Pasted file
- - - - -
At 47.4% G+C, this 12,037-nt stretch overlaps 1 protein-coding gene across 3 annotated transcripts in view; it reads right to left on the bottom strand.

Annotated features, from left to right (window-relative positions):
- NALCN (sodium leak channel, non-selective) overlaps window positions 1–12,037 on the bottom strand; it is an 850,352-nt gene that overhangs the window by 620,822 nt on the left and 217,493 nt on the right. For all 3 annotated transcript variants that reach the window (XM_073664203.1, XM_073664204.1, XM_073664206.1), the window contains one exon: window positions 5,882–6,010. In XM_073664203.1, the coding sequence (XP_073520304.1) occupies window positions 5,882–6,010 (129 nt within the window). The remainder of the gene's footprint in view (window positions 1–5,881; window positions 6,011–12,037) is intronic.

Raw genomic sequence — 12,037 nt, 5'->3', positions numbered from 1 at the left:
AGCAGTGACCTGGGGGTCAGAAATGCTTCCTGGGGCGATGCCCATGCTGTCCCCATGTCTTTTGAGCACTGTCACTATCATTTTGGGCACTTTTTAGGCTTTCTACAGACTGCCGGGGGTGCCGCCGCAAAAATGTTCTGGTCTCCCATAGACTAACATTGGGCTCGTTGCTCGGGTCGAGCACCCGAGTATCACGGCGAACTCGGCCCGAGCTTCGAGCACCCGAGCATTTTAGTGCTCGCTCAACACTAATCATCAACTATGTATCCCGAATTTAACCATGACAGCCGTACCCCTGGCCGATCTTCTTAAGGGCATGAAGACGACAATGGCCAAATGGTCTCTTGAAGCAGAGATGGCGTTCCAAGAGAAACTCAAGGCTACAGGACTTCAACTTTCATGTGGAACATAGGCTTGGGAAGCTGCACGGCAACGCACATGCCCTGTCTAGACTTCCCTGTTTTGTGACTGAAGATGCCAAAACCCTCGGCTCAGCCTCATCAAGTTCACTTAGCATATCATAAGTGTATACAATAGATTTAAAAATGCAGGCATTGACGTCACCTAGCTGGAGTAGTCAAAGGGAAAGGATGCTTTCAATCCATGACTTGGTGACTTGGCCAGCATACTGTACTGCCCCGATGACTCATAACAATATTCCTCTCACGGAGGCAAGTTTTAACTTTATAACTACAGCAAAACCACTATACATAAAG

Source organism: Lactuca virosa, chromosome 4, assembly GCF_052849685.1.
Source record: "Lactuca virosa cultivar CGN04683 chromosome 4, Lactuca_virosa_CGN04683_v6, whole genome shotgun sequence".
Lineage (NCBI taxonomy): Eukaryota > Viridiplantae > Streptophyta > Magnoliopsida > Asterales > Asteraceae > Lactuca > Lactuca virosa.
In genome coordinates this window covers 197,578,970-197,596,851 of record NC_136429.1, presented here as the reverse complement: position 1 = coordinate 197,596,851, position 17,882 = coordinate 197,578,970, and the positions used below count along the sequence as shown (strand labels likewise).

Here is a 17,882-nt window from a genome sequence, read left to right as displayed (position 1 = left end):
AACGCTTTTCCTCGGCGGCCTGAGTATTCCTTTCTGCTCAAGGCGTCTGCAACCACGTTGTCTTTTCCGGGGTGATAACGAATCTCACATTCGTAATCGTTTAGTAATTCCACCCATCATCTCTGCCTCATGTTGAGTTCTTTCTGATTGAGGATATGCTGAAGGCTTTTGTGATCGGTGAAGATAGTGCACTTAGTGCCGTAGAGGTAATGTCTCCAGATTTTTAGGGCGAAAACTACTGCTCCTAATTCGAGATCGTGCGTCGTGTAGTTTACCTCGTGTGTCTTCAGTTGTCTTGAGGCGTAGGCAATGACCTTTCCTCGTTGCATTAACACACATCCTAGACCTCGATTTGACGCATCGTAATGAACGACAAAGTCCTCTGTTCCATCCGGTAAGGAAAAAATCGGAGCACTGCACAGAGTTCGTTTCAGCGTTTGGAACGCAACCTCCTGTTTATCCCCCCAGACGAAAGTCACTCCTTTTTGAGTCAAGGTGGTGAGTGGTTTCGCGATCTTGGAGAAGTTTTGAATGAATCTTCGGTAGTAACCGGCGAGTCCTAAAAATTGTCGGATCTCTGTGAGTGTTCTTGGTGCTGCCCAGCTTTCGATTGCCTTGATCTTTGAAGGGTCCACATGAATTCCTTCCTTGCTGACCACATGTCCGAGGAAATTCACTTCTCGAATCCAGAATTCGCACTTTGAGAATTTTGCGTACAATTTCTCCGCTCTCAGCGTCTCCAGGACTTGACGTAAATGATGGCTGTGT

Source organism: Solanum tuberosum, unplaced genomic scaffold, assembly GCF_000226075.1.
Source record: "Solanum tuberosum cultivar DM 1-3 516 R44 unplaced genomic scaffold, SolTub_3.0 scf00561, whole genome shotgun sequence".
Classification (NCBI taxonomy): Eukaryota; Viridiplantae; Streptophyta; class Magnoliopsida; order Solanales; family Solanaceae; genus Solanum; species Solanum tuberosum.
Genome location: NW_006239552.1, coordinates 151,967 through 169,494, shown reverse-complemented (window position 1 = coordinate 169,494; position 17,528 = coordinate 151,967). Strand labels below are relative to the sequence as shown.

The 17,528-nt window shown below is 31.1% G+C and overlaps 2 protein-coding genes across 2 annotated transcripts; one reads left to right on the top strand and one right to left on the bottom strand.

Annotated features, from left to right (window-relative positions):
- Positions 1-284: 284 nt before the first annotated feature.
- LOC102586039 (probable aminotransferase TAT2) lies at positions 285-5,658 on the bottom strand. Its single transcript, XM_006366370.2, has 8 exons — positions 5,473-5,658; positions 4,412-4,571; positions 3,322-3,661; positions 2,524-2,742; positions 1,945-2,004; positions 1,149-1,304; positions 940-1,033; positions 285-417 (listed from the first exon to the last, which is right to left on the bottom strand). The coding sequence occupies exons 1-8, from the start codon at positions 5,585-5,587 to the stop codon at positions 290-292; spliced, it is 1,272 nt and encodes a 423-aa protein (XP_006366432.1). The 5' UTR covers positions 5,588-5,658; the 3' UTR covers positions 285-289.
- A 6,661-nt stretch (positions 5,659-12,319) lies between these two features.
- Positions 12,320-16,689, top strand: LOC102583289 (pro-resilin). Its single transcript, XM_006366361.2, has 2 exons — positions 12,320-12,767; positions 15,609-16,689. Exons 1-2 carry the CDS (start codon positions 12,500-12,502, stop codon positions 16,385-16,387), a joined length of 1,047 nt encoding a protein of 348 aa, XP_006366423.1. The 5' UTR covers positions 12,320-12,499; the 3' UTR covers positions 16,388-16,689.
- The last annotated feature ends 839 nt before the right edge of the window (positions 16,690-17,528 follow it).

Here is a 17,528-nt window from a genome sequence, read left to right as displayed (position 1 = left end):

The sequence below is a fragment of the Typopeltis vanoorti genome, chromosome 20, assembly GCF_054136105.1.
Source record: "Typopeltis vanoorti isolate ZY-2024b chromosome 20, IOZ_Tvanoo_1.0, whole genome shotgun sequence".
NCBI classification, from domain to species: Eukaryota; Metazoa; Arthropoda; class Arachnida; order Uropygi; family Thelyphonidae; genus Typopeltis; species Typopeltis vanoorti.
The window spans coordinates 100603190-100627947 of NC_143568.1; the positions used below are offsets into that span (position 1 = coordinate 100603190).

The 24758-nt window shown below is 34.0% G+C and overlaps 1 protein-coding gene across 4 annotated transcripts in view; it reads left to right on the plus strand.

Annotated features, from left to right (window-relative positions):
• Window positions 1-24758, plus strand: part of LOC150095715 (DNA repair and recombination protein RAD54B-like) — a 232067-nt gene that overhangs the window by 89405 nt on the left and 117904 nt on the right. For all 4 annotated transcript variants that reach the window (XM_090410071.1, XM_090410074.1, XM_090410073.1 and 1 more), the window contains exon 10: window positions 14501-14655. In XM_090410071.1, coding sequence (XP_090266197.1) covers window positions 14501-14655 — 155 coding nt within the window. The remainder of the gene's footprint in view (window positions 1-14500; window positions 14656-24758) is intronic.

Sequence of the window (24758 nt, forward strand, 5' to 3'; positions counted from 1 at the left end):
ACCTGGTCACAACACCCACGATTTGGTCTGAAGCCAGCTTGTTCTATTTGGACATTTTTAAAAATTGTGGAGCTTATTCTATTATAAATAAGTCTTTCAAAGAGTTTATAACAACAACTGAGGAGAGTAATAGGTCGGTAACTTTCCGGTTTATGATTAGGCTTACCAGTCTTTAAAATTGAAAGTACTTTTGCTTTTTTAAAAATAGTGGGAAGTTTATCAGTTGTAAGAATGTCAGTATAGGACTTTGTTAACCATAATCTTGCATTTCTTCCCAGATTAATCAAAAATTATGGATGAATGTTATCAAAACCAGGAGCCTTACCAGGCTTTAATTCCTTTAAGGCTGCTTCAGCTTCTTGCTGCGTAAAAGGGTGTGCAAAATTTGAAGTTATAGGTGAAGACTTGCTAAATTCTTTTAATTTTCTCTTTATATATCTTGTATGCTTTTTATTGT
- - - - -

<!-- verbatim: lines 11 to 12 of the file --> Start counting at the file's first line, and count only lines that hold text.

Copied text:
AACGCTTTTCCTCGGCGGCCTGAGTATTCCTTTCTGCTCAAGGCGTCTGCAACCACGTTGTCTTTTCCGGGGTGATAACGAATCTCACATTCGTAATCGTTTAGTAATTCCACCCATCATCTCTGCCTCATGTTGAGTTCTTTCTGATTGAGGATATGCTGAAGGCTTTTGTGATCGGTGAAGATAGTGCACTTAGTGCCGTAGAGGTAATGTCTCCAGATTTTTAGGGCGAAAACTACTGCTCCTAATTCGAGATCGTGCGTCGTGTAGTTTACCTCGTGTGTCTTCAGTTGTCTTGAGGCGTAGGCAATGACCTTTCCTCGTTGCATTAACACACATCCTAGACCTCGATTTGACGCATCGTAATGAACGACAAAGTCCTCTGTTCCATCCGGTAAGGAAAAAATCGGAGCACTGCACAGAGTTCGTTTCAGCGTTTGGAACGCAACCTCCTGTTTATCCCCCCAGACGAAAGTCACTCCTTTTTGAGTCAAGGTGGTGAGTGGTTTCGCGATCTTGGAGAAGTTTTGAATGAATCTTCGGTAGTAACCGGCGAGTCCTAAAAATTGTCGGATCTCTGTGAGTGTTCTTGGTGCTGCCCAGCTTTCGATTGCCTTGATCTTTGAAGGGTCCACATGAATTCCTTCCTTGCTGACCACATGTCCGAGGAAATTCACTTCTCGAATCCAGAATTCGCACTTTGAGAATTTTGCGTACAATTTCTCCGCTCTCAGCGTCTCCAGGACTTGACGTAAATGATGGCTGTGT

Source organism: Solanum tuberosum, unplaced genomic scaffold, assembly GCF_000226075.1.